Electronic Thesis and Dissertation Repository


Doctor of Philosophy




Dr. Ruth Wright


This study investigated the perceptions of secondary level music educators representing 20 English public Ontario school boards using a qualitative-dominant mixed-methods design combining large-scale data collection from an online survey (phase one) with more in-depth follow-up interviews (phase two). In both phases, music teachers offered their perceptions of music education programs (curricular and extra-curricular) in their schools and across the province concerning music enrolment trends, music course offerings, extra-curricular music activities, the factors facilitating and/or impeding positive change in music programs, and possible solutions to problems facing music education in Ontario public schools.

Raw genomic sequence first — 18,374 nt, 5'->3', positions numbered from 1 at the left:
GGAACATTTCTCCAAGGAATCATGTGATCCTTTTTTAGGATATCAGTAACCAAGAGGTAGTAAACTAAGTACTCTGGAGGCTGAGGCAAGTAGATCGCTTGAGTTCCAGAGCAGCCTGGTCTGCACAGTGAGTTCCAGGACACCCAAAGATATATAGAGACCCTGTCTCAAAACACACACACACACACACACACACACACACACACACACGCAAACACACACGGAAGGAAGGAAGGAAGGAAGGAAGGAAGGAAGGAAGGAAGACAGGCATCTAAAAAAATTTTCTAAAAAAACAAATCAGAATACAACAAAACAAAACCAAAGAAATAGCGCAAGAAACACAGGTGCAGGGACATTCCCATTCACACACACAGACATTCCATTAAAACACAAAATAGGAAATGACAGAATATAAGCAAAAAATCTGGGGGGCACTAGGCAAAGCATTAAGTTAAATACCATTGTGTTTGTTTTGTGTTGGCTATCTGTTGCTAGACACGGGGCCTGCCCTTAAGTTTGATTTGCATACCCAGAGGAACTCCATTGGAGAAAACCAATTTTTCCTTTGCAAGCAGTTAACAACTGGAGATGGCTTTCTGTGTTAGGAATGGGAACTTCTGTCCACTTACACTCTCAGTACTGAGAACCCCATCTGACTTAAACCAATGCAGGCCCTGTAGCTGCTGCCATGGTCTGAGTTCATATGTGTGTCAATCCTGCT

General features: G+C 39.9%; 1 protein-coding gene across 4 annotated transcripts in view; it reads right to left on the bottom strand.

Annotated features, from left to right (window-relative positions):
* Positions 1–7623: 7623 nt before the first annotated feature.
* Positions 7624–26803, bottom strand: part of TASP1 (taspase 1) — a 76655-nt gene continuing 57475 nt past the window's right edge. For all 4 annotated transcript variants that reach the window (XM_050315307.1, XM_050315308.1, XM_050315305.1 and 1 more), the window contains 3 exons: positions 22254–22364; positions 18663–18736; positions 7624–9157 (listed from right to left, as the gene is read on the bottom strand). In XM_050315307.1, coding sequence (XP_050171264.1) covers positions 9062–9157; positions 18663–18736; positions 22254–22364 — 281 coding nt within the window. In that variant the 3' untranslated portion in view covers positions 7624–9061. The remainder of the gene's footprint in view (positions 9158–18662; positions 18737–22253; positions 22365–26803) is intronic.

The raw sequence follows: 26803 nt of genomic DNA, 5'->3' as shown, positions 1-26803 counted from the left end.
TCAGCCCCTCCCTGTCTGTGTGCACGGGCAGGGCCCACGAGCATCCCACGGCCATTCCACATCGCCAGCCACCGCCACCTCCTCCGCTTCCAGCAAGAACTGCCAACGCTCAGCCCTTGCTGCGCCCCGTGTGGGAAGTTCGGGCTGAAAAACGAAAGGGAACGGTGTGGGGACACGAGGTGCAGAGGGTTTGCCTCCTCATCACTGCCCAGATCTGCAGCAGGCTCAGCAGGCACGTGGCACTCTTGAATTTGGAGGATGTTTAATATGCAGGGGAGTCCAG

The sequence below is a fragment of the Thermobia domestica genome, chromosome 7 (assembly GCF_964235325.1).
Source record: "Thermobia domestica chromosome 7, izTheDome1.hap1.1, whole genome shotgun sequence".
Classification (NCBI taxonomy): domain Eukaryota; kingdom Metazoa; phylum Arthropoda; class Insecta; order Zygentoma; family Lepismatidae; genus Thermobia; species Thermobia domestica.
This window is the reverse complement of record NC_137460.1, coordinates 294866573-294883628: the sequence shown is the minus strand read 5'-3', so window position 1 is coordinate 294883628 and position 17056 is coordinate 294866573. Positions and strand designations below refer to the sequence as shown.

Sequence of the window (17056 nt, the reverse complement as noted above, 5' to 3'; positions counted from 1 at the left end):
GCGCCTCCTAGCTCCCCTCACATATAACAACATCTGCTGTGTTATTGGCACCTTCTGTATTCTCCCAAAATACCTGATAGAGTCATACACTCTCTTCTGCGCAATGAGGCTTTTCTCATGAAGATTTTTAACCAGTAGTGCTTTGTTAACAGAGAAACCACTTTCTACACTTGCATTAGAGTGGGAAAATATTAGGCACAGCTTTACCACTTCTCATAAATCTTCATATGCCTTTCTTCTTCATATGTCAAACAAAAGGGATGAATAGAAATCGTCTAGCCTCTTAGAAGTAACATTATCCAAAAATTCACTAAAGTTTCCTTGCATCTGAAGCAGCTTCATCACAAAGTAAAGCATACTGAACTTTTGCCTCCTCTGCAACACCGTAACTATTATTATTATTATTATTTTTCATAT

This study employed a grounded theory approach in order to ascertain the authentic viewpoints of the participants with minimal direction from the researcher. Two key themes emerged: first, music teachers expressed apprehension regarding the increasingly hierarchical business model of Ontario’s education system (power above); second, the perceived decline of elementary music education in the province is viewed by participants as having a detrimental impact on secondary level music education (power below). Both of these issues are compounded by the perceived lack of control expressed by music educators in the implementation of solutions to these problems (power within).

The resulting model is informed by business and education literature (including New Public Management models and Kanter’s Structural Theory of Organizational Behavior) to represent teacher perceptions of employee empowerment and professional capital. The findings of this research and theoretical model generated may contribute to positive change through a better understanding of the state of music education in Ontario.